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Churches in Czech Republic close to compensation deal

A long-awaited restitution deal will see land seized under communist rule returned or paid for

  • The Economist
  • Czech Republic
  • July 20, 2012
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More than two decades after the end of Communism, Czechs are close to compensating churches for properties seized during the four decades of Communist rule. A long-awaited restitution bill cleared the parliament's lower house after a lengthy debate in the wee hours of July 14th, but it still faces an uphill battle.

Under the terms of the deal between religious groups and parties of the centre-right ruling coalition, churches would receive property, mostly land, worth 75 billion Czech koruna (€2.9 billion), or about half the property nationalized by the Communists. The churches would be required to prove that they owned the property on February 25, 1948, the day of the Communist putsch.

In addition, churches would receive financial compensation for the property that could not be returned, including the land or forests owned by third parties, worth 59 billion koruna (€ 2.3 billion), which will be paid over 30 years.

The country's strongest faith, the Catholic Church, would receive 80 percent, the largest chunk. The state would also phase out by 2030 the financing of religious groups, including paying the clergy's salaries.

The restitution plan is the third such bill to reach parliament since the 1989 Velvet Revolution. It comes long after the newly democratic state returned private property and, in most instances, years after other ex-Communist countries settled the matter.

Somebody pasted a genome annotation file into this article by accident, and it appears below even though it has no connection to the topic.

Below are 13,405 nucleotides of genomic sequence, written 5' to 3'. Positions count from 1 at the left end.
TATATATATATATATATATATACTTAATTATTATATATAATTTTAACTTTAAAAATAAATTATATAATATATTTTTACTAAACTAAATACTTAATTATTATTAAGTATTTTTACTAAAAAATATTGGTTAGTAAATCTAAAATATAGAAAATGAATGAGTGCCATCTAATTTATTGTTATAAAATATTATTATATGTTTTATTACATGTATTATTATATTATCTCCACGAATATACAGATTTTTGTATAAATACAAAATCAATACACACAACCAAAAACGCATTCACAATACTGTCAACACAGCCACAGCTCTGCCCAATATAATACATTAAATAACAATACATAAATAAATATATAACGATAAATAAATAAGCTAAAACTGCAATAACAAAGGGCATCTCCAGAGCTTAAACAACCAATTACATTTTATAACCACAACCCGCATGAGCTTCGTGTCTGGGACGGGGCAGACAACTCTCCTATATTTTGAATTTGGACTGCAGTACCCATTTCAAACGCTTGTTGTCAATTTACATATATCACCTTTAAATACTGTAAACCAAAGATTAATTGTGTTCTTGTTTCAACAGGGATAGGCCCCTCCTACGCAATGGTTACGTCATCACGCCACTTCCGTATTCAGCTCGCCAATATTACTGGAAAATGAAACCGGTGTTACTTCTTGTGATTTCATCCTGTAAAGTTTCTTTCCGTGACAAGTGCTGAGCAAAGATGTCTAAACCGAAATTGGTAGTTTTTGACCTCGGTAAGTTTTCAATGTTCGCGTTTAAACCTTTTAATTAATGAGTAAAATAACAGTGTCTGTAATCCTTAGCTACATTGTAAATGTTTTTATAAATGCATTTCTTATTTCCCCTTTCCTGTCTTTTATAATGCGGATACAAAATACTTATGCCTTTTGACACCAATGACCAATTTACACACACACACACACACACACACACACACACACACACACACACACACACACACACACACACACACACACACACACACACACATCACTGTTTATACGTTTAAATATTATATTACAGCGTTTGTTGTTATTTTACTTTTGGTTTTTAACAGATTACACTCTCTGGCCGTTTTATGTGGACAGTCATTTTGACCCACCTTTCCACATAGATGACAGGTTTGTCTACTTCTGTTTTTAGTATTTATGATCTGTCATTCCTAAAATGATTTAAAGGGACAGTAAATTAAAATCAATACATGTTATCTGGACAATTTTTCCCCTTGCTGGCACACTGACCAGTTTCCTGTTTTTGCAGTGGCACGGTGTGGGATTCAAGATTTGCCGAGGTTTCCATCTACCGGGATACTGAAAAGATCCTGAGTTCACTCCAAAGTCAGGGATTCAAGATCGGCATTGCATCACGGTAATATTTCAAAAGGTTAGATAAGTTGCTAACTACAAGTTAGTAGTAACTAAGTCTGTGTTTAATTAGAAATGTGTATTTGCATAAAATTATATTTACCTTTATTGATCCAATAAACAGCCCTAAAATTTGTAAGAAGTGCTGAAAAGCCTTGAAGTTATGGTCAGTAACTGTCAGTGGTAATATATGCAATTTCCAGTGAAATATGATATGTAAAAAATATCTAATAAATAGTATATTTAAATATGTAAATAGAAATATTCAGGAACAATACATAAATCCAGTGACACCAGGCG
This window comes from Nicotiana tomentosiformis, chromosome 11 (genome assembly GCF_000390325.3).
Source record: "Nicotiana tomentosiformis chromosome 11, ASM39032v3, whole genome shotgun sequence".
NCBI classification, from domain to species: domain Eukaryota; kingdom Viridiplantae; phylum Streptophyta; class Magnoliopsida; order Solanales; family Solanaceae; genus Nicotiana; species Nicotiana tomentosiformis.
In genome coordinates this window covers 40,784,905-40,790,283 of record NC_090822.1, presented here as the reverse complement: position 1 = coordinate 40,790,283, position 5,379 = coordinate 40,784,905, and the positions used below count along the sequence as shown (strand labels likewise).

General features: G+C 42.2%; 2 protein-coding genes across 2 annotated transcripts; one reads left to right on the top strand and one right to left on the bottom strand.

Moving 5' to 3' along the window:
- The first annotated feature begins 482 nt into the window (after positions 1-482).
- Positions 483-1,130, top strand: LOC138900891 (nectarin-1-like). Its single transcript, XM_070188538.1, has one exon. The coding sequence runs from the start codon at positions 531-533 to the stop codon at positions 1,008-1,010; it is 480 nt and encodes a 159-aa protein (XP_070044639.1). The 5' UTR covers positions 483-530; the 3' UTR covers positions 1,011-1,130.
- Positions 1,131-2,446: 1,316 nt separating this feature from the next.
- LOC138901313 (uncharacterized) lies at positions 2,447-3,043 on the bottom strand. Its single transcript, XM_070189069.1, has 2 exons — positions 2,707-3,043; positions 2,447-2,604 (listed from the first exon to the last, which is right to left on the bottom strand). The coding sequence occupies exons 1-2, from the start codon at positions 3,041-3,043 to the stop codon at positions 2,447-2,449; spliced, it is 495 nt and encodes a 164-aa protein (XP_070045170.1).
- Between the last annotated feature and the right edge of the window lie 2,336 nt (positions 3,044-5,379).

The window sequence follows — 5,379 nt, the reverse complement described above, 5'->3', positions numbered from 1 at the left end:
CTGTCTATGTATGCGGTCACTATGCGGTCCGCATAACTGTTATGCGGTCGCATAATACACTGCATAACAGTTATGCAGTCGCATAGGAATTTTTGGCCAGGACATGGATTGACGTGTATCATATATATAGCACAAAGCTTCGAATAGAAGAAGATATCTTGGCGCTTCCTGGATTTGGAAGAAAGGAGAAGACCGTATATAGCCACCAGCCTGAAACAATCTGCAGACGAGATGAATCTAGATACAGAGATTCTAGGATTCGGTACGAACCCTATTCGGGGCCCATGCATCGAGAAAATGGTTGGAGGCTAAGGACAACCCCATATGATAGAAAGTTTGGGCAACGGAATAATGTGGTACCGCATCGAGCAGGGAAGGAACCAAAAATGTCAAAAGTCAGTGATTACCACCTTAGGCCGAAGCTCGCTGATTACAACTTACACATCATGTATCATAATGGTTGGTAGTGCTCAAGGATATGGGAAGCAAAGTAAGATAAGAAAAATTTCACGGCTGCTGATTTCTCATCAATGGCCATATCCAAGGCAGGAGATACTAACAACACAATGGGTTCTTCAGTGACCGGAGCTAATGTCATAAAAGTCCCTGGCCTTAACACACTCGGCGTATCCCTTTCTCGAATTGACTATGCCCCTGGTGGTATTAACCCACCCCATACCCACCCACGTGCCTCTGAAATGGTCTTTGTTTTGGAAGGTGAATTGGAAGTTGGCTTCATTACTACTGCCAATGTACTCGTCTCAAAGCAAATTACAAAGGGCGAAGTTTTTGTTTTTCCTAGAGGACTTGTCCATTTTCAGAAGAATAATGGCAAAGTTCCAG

According to Jakub Kriz, a law lecturer at the Prague-based CEVRO academy who took part in drafting a failed church restitution bill under Mirek Topolanek's cabinet, previous attempts at settling the matter were either half-hearted or lacked parliamentary support. "This is the first government that is serious about it and has a majority," said Kriz.

Perhaps incidentally, the restitution deal comes after a recent thaw in church-and-state relations, marked by Dominik Duka's arrival to the office of Archbishop of Prague in 2010. Mr Duka is now also a cardinal. He maintains friendly relations with Vaclav Klaus, the president, and the duo ended a lengthy church-and-state legal dispute over the ownership of the country's most revered church, the Prague St. Vitus Cathedral, which lies in the heart of the Prague Castle, the president's seat.

Full story: Czechs close to compensating churches

Source: The Economist
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